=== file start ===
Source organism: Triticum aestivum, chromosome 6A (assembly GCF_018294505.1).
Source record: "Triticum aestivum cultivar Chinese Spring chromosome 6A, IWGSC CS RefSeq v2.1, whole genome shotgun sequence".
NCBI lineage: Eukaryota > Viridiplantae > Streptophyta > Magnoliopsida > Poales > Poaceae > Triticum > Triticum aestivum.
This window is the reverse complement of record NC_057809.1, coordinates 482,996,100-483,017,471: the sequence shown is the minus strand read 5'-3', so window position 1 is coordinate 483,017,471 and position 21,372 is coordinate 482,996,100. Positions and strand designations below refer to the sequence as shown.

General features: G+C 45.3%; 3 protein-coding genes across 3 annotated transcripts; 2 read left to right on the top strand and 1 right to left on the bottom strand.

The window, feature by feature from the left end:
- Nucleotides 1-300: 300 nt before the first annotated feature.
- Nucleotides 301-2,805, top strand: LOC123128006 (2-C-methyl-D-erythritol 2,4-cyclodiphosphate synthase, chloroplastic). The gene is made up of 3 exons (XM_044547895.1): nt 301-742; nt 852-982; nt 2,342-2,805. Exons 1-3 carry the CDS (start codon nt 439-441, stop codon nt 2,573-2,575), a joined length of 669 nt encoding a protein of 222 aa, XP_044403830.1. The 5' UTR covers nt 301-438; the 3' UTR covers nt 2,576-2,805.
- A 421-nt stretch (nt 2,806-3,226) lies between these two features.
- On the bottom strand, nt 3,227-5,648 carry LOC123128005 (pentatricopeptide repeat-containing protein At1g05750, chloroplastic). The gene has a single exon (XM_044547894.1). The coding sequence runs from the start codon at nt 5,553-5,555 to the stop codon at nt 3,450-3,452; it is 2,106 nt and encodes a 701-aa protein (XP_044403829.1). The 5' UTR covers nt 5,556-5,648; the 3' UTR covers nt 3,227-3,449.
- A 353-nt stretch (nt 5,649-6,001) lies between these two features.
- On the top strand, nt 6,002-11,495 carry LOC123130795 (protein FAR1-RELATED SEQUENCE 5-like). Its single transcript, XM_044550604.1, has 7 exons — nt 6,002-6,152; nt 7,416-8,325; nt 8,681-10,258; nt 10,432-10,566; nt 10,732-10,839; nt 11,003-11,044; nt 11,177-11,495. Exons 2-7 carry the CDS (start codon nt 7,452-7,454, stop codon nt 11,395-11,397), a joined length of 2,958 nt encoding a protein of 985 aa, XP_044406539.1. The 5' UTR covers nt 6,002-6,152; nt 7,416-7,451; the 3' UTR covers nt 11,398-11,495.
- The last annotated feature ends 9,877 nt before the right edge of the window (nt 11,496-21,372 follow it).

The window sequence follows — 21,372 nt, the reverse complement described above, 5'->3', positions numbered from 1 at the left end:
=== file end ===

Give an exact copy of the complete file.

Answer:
Source organism: Triticum aestivum, chromosome 6A (assembly GCF_018294505.1).
Source record: "Triticum aestivum cultivar Chinese Spring chromosome 6A, IWGSC CS RefSeq v2.1, whole genome shotgun sequence".
NCBI lineage: Eukaryota > Viridiplantae > Streptophyta > Magnoliopsida > Poales > Poaceae > Triticum > Triticum aestivum.
This window is the reverse complement of record NC_057809.1, coordinates 482,996,100-483,017,471: the sequence shown is the minus strand read 5'-3', so window position 1 is coordinate 483,017,471 and position 21,372 is coordinate 482,996,100. Positions and strand designations below refer to the sequence as shown.

General features: G+C 45.3%; 3 protein-coding genes across 3 annotated transcripts; 2 read left to right on the top strand and 1 right to left on the bottom strand.

The window, feature by feature from the left end:
- Nucleotides 1-300: 300 nt before the first annotated feature.
- Nucleotides 301-2,805, top strand: LOC123128006 (2-C-methyl-D-erythritol 2,4-cyclodiphosphate synthase, chloroplastic). The gene is made up of 3 exons (XM_044547895.1): nt 301-742; nt 852-982; nt 2,342-2,805. Exons 1-3 carry the CDS (start codon nt 439-441, stop codon nt 2,573-2,575), a joined length of 669 nt encoding a protein of 222 aa, XP_044403830.1. The 5' UTR covers nt 301-438; the 3' UTR covers nt 2,576-2,805.
- A 421-nt stretch (nt 2,806-3,226) lies between these two features.
- On the bottom strand, nt 3,227-5,648 carry LOC123128005 (pentatricopeptide repeat-containing protein At1g05750, chloroplastic). The gene has a single exon (XM_044547894.1). The coding sequence runs from the start codon at nt 5,553-5,555 to the stop codon at nt 3,450-3,452; it is 2,106 nt and encodes a 701-aa protein (XP_044403829.1). The 5' UTR covers nt 5,556-5,648; the 3' UTR covers nt 3,227-3,449.
- A 353-nt stretch (nt 5,649-6,001) lies between these two features.
- On the top strand, nt 6,002-11,495 carry LOC123130795 (protein FAR1-RELATED SEQUENCE 5-like). Its single transcript, XM_044550604.1, has 7 exons — nt 6,002-6,152; nt 7,416-8,325; nt 8,681-10,258; nt 10,432-10,566; nt 10,732-10,839; nt 11,003-11,044; nt 11,177-11,495. Exons 2-7 carry the CDS (start codon nt 7,452-7,454, stop codon nt 11,395-11,397), a joined length of 2,958 nt encoding a protein of 985 aa, XP_044406539.1. The 5' UTR covers nt 6,002-6,152; nt 7,416-7,451; the 3' UTR covers nt 11,398-11,495.
- The last annotated feature ends 9,877 nt before the right edge of the window (nt 11,496-21,372 follow it).

The window sequence follows — 21,372 nt, the reverse complement described above, 5'->3', positions numbered from 1 at the left end: